Fire at illegal market in India kills 19

Reports claim that an electrical fault started the blaze

At least 19 people have been killed after a fire caught hold of an illegal market in the Indian city of Kolkata. Almost before the ashes had cooled a political row broke out over who was responsible.

Reports said that an electrical fault started the blaze shortly before 4am at at the Surya Sen market, a five or six-storey complex that deals in plastics and paper. Most of those who died were said to be market porters who were sleeping in the premises.

Police said that while the flames were tackled reasonably quickly, the release of toxic fumes from the burning plastic hampered rescue efforts. At further 10 people suffered injuries in the incident and officials warned that the death toll could yet increase.

“At around 3.45am when I came out of my house after hearing those screams, I saw flames coming out of window panes of the building with people shouting from the windows,”  Ranjit Hazra, a local resident, told the Press Trust of India.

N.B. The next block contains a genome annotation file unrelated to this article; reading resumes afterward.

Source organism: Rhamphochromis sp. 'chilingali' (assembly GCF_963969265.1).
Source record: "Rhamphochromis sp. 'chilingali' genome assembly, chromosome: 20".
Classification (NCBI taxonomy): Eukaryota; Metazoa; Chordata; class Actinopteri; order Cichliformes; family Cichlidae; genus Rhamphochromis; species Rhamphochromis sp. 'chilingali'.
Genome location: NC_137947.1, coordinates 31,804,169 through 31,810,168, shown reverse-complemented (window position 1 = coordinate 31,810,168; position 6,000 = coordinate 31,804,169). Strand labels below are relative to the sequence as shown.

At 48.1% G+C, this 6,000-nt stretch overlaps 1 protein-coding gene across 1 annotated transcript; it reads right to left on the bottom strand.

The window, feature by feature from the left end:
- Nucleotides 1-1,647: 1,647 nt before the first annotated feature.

The densely populated city of Kolkata has an unenviable reputation as the location of deadly fires. In December 2011, around 90 people died when flames took hold of the city’s AMRI hospital, located in the Dakuria neighbourhood. Hospital staff abandoned many of the patients as the fire spread.

In the aftermath of today’s fire, the chief minister of West Bengal, Mamata Banerjee, visited the site and said compensation of Rupees 200,000 (around £2,500) would be paid to the families of those who died. The government’s fire minister, Javed Khan, sought to blame the previous government, saying it had allowed unauthorised construction of markets such as Surya Sen, which is located in the Sealdah neighbourhood.

“We have filed hundreds of [police reports] on such unauthorised and illegal markets and godowns. There is no laxity on part of the government,” he said.

Ms Banerjee, who led her Trinamool Congress Party to power in 2011, ending 34 years of rule by the Communists, urged people to take greater care over issues of public safety. She also ordered the building’s owners to install fire prevention equipment within two months.

“They should be more careful. Mischief-makers also can cause damage,” she said. “Everything will be investigated to find out the cause of the fire.”

While the authorities said the Surya Sen market was illegal, local people claimed it was at least 25 years old and may have been there longer. They said there was only one entrance to the building, which made rescue efforts more difficult.